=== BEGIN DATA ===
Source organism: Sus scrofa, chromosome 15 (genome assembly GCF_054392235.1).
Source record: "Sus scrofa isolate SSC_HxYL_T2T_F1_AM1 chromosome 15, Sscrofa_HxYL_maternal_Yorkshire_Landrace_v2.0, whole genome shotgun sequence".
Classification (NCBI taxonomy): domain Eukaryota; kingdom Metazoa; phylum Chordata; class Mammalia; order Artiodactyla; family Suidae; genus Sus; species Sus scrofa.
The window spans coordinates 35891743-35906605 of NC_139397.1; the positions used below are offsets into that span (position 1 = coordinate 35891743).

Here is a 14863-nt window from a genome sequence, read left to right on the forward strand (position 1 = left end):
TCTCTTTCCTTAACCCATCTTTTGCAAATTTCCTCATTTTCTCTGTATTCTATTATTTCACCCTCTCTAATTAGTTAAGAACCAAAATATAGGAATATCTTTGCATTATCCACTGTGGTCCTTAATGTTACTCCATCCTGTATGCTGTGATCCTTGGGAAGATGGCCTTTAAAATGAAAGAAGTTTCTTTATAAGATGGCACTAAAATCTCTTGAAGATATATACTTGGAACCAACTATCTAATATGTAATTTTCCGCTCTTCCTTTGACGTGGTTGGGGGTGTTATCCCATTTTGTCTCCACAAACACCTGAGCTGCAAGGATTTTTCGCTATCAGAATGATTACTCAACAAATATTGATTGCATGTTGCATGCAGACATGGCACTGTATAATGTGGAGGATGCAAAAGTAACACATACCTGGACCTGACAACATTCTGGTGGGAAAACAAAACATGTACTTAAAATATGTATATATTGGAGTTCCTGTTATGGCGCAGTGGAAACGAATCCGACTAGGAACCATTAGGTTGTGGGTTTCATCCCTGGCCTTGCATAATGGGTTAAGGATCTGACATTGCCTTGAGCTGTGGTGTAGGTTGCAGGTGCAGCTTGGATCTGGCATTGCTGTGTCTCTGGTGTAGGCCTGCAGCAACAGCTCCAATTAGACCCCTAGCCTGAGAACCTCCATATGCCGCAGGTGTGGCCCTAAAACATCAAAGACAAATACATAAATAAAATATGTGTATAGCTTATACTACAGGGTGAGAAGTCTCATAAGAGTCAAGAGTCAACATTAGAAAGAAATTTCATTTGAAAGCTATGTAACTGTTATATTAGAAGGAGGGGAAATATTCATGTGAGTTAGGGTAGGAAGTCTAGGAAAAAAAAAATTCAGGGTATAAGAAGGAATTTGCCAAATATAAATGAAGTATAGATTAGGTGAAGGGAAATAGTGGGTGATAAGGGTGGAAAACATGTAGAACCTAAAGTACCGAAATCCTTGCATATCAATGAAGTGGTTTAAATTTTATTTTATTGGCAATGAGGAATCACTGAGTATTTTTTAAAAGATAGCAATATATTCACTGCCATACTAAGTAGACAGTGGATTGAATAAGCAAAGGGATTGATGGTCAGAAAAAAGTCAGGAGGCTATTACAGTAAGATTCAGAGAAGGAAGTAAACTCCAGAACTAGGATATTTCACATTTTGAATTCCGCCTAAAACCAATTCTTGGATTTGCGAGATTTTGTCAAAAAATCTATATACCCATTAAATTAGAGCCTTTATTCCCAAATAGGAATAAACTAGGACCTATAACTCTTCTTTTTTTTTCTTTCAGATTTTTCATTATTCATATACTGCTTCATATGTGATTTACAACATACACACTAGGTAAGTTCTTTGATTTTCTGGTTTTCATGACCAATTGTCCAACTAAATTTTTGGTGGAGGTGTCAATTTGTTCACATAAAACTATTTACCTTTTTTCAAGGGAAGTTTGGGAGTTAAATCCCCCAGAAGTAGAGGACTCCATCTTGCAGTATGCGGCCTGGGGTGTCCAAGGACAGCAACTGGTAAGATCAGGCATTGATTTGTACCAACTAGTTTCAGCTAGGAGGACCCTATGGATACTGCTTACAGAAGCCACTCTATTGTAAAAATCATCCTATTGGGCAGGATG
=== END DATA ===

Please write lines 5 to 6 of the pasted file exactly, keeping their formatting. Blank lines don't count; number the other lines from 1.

Here is a 14863-nt window from a genome sequence, read left to right on the forward strand (position 1 = left end):
TCTCTTTCCTTAACCCATCTTTTGCAAATTTCCTCATTTTCTCTGTATTCTATTATTTCACCCTCTCTAATTAGTTAAGAACCAAAATATAGGAATATCTTTGCATTATCCACTGTGGTCCTTAATGTTACTCCATCCTGTATGCTGTGATCCTTGGGAAGATGGCCTTTAAAATGAAAGAAGTTTCTTTATAAGATGGCACTAAAATCTCTTGAAGATATATACTTGGAACCAACTATCTAATATGTAATTTTCCGCTCTTCCTTTGACGTGGTTGGGGGTGTTATCCCATTTTGTCTCCACAAACACCTGAGCTGCAAGGATTTTTCGCTATCAGAATGATTACTCAACAAATATTGATTGCATGTTGCATGCAGACATGGCACTGTATAATGTGGAGGATGCAAAAGTAACACATACCTGGACCTGACAACATTCTGGTGGGAAAACAAAACATGTACTTAAAATATGTATATATTGGAGTTCCTGTTATGGCGCAGTGGAAACGAATCCGACTAGGAACCATTAGGTTGTGGGTTTCATCCCTGGCCTTGCATAATGGGTTAAGGATCTGACATTGCCTTGAGCTGTGGTGTAGGTTGCAGGTGCAGCTTGGATCTGGCATTGCTGTGTCTCTGGTGTAGGCCTGCAGCAACAGCTCCAATTAGACCCCTAGCCTGAGAACCTCCATATGCCGCAGGTGTGGCCCTAAAACATCAAAGACAAATACATAAATAAAATATGTGTATAGCTTATACTACAGGGTGAGAAGTCTCATAAGAGTCAAGAGTCAACATTAGAAAGAAATTTCATTTGAAAGCTATGTAACTGTTATATTAGAAGGAGGGGAAATATTCATGTGAGTTAGGGTAGGAAGTCTAGGAAAAAAAAAATTCAGGGTATAAGAAGGAATTTGCCAAATATAAATGAAGTATAGATTAGGTGAAGGGAAATAGTGGGTGATAAGGGTGGAAAACATGTAGAACCTAAAGTACCGAAATCCTTGCATATCAATGAAGTGGTTTAAATTTTATTTTATTGGCAATGAGGAATCACTGAGTATTTTTTAAAAGATAGCAATATATTCACTGCCATACTAAGTAGACAGTGGATTGAATAAGCAAAGGGATTGATGGTCAGAAAAAAGTCAGGAGGCTATTACAGTAAGATTCAGAGAAGGAAGTAAACTCCAGAACTAGGATATTTCACATTTTGAATTCCGCCTAAAACCAATTCTTGGATTTGCGAGATTTTGTCAAAAAATCTATATACCCATTAAATTAGAGCCTTTATTCCCAAATAGGAATAAACTAGGACCTATAACTCTTCTTTTTTTTTCTTTCAGATTTTTCATTATTCATATACTGCTTCATATGTGATTTACAACATACACACTAGGTAAGTTCTTTGATTTTCTGGTTTTCATGACCAATTGTCCAACTAAATTTTTGGTGGAGGTGTCAATTTGTTCACATAAAACTATTTACCTTTTTTCAAGGGAAGTTTGGGAGTTAAATCCCCCAGAAGTAGAGGACTCCATCTTGCAGTATGCGGCCTGGGGTGTCCAAGGACAGCAACTGGTAAGATCAGGCATTGATTTGTACCAACTAGTTTCAGCTAGGAGGACCCTATGGATACTGCTTACAGAAGCCACTCTATTGTAAAAATCATCCTATTGGGCAGGATG